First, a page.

personal life. She described the faces of the friends she photographed in the 1970s as ' maps': ' Everybody's face tells you about the

society they live in, and what they're feeling inside', and revelled in photography's ability ' to record fairly objectively'. 8 Feminism

provided a contemporary context for this work from the 1970s whereas the most recent work can be seen to contribute to the current

debates on Australian identity or, more broadly, ' post-colonialism' (not that Sue Ford has theorised her position in such terms).

In this essay I have paired A Different Landscape and From Van Diemens Land to Video Land because I cannot see one without the

other. I consider their similarities to be of great importance though it is the differences that are initially most striking. Both series are

informed by two unequal but real-life events - the Bicentenary and Sue Ford's experiences on Bathurst Island; they also have in common

their public scale and their didacticism. But most significant, in my view, is their engagement with contemporary life and their treatment

of ' history'. History itself becomes the subject.

In A Different Landscape Sue Ford insists on getting the facts

right, a strategy that may seem old-fashioned and naive to those

affected by the postmodern tenet of disbelief, but Ford clearly

believes that her photographs have a social and political role. That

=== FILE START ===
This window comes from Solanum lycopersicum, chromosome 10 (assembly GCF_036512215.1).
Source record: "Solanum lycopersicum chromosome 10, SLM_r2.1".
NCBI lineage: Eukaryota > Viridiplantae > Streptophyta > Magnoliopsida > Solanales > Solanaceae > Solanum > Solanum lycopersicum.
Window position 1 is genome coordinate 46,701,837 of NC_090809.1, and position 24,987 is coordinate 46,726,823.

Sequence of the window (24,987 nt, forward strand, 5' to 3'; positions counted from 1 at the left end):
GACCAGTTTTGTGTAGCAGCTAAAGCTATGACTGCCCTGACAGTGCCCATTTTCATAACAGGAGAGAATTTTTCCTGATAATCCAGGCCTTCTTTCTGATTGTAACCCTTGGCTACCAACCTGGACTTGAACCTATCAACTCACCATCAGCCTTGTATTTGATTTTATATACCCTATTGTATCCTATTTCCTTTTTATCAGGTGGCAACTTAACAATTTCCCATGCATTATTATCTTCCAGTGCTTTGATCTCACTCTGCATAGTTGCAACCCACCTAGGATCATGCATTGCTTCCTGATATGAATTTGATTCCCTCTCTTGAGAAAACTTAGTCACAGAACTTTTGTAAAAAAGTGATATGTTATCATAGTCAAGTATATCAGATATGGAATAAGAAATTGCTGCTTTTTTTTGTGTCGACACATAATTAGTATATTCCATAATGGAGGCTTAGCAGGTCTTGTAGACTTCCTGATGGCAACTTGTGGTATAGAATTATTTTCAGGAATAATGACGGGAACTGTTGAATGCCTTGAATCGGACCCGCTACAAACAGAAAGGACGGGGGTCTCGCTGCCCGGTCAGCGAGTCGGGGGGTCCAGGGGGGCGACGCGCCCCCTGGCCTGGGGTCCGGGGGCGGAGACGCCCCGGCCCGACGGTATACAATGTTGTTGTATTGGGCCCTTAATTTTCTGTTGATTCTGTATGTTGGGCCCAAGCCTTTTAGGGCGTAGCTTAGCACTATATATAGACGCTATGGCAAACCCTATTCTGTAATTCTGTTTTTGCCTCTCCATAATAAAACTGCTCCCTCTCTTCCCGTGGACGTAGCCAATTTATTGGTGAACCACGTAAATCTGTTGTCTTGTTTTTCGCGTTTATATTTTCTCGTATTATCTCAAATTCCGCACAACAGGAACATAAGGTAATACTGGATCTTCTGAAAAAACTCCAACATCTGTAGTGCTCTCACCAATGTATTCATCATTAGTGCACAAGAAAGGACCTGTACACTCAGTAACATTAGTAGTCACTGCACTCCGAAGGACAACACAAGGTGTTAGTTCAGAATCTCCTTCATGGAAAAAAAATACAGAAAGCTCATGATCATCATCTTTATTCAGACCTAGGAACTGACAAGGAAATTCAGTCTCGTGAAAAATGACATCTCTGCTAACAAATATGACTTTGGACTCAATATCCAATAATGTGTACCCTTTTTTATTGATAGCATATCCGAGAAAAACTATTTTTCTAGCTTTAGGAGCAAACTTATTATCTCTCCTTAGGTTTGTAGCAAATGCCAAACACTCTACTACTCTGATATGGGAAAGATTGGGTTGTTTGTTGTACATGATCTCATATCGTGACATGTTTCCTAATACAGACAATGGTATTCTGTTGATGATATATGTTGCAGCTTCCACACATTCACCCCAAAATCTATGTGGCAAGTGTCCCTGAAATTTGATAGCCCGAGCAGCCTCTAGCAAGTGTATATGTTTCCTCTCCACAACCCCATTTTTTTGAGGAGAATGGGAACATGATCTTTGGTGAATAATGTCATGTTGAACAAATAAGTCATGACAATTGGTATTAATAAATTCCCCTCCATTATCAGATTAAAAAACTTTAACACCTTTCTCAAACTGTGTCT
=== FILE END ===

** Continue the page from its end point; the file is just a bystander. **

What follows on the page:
is why she takes them and exhibits them. Thus, the photographs

in A Different Landscape can be read as 'accurate' records of

contemporary Aboriginal history. 9

History is overturned and re-thought in From Van Diemens Land

to Video Land. The series is arranged into two groups of works,

four in From Van Diemens Land and three in Video Land. The first

comprising For the Term of Her Natural Life, Off to Van

Diemens Land and Landed at Port Arthur reinvent Australian

colonial history.

For the Term of Her Natural Life (an inversion of the title of Marcus Clark's classic novel) depicts a courtroom in eighteenth-century

England in which a young woman is sentenced to transportation to the colonies (the reconstructed courtroom was part of the

Bicentennial exhibition at Darling Harbour in 1988). Haunted, the

fourth work in the group imagines the relationship between the past and the present, in it 'One People', the slogan of Federation, is used

ironically - the manacles are thrown off and the statue of an old colonialist thrown aside. This is to suggest that aboriginal voices are only

now beginning to be heard.

Realism is irrelevant in these works: the photo-based images are not records of something that exists in the known world so much as

symbols of a reinvented situation. Nor is the colour naturalistic, it varies according to the mood of the individual pieces. Dark tones are

predominant, broken by ascerbic passages of lemon and lilac.

The works in the second group - Yellow Cake, Bima, Brenda and the

Madonna and Video Land - reconstruct a contemporary electronic